TERRY MORAN, GUEST HOST: And we begin with the man who is leading the president's review of the intelligence failures that led to the Christmas Day attempted bombing of Flight 253, the president's top counterterrorism official, Deputy National Security Adviser John Brennan.
Good morning, thanks for being with us.
JOHN BRENNAN, DEPUTY NATIONAL SECURITY ADVISER: Good morning, Terry.
MORAN: Well, this morning there is news out of Yemen that the United States embassy has been closed for security reasons and the British embassy closed as well. What can you tell us about the
intelligence? What is it showing about the new threats to U.S. interests there?
BRENNAN: Well, I think it underscores the threat that al Qaeda in the Arabian Peninsula poses to U.S. interests. I spoke with our ambassador in Sana'a, Steve Seche, early this morning and last night, looked at the intelligence that is available as far as the plans for al Qaeda to carry out attacks in Sana'a, possibly against our embassy, possibly against U.S. personnel.
Decided it was the prudent thing to do to shut the embassy. But we're working very closely with the Yemeni authorities to address the threat that is out there. But again, it just demonstrates that al Qaeda is determined to carry out these attacks and we're determined to thwart those attacks.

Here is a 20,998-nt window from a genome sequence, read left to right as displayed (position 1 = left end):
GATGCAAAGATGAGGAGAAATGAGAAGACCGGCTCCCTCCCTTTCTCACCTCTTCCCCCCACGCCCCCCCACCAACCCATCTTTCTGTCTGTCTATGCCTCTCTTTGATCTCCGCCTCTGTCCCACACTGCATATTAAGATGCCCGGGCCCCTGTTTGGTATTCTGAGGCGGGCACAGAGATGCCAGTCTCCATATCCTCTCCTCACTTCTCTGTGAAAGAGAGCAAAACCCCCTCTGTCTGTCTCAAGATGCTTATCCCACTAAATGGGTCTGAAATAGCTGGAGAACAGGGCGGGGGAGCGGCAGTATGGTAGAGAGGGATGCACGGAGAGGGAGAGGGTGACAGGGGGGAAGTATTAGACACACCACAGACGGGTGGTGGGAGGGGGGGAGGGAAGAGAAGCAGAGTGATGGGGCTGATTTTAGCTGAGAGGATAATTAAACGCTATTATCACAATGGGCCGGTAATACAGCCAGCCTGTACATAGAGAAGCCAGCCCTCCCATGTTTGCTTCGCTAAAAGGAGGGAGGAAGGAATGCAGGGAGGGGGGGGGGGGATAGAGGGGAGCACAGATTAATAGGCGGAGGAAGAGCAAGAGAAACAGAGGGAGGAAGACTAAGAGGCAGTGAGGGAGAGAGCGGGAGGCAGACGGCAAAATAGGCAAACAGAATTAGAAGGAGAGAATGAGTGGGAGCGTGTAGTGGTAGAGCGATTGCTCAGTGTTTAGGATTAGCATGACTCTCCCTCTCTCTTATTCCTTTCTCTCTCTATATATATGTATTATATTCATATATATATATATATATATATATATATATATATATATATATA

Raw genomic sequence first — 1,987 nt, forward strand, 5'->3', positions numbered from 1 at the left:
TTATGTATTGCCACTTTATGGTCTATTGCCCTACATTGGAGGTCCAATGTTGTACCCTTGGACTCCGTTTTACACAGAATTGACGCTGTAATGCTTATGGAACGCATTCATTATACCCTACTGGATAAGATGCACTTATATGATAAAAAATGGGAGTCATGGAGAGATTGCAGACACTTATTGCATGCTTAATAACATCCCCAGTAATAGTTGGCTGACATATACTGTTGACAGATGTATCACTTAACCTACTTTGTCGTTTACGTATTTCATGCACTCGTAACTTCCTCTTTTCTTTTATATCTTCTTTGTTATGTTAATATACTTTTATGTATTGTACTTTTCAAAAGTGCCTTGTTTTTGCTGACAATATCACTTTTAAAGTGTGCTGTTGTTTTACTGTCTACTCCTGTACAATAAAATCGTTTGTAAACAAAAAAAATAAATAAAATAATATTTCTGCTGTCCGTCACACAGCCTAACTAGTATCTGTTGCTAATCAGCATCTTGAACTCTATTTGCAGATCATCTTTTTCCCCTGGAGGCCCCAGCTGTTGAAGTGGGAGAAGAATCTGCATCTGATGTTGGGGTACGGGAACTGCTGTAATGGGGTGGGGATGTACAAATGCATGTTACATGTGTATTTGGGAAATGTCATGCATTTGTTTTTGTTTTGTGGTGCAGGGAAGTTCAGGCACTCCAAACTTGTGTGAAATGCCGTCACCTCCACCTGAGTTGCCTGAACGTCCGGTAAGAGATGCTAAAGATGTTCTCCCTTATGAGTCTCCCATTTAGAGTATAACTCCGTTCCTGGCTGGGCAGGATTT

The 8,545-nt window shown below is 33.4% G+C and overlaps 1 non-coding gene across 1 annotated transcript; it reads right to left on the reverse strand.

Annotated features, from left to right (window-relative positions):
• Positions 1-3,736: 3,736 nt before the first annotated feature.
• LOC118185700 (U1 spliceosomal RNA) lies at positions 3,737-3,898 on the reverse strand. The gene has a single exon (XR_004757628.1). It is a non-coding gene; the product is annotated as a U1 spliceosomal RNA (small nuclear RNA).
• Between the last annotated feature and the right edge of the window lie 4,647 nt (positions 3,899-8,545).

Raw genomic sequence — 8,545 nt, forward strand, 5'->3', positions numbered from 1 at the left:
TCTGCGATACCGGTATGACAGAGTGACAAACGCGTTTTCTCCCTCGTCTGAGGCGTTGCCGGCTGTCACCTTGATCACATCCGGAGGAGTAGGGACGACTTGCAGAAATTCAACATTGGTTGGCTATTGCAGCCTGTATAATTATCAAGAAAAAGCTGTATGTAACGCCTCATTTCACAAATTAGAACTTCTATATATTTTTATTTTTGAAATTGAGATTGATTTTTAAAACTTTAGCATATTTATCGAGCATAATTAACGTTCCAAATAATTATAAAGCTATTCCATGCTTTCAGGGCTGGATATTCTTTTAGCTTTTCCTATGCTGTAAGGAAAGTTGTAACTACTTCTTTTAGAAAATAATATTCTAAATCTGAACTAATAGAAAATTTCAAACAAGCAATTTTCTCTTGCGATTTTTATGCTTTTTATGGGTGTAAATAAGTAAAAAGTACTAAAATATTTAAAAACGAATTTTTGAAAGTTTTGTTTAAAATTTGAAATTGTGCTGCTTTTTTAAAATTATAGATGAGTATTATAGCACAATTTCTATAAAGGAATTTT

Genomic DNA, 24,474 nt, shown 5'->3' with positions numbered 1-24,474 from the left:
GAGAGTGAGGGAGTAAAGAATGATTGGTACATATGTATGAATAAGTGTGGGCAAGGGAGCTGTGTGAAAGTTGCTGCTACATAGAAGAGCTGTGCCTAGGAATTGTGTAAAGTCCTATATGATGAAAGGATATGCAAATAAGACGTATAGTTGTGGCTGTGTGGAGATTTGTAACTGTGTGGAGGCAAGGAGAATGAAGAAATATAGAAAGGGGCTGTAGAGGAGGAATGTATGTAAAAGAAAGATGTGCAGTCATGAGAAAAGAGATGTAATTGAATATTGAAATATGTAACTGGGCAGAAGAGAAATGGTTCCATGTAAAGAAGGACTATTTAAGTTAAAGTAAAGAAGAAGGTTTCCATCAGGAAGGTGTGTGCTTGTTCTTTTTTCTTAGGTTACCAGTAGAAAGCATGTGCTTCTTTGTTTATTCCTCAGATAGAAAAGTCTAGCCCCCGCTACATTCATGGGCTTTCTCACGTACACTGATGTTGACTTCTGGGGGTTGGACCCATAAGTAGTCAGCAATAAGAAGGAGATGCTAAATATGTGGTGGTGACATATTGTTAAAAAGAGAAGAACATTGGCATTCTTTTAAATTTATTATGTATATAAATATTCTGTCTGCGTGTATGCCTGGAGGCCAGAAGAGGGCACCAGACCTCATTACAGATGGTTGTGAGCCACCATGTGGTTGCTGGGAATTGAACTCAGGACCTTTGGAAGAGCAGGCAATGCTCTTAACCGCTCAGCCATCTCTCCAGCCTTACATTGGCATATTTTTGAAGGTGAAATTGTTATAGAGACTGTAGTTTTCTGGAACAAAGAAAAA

MORAN: There is a live threat, there is an active threat?
BRENNAN: There is. Al Qaeda has several hundred members, in fact, in Yemen, and they've grown in strength. That's why from the very first day of this administration, we've been focused on Yemen. I've traveled out to Yemen twice, talked with President Saleh, in fact, just this past week. We're continuing this dialogue. We've provided equipment, training. We're cooperating very closely.
So this is something that we've known about for a while. We're determined to destroy al Qaeda, whether it's in Pakistan, Afghanistan, or in Yemen. And we will get there.
MORAN: And there is a report that the British and the United States are now setting up a counterterrorism police force in Yemen. The efforts that you've described, counterterrorism police force, is this evidence that this is a new front, and does it require more American boots on the ground in Yemen?
BRENNAN: Well, we've been investing in Yemen for many, many months now. And we're working very closely not just with the Yemenis, but with our international partners, with the British, with the Saudis, and others, to make sure that we provide the Yemeni government the wherewithal to carry out this fight against al Qaeda.
So it's not a new front. It's one that we've known about. It's one that we've been able to make tremendous, I think, progress and gains. Just this past month, we and the Yemenis were able to identify the location of some of these al Qaeda operatives and commanders and leaders, successful strikes that were carried out, and there were several of the al Qaeda members, operatives and the senior leaders who are no longer with us today as a result of those actions.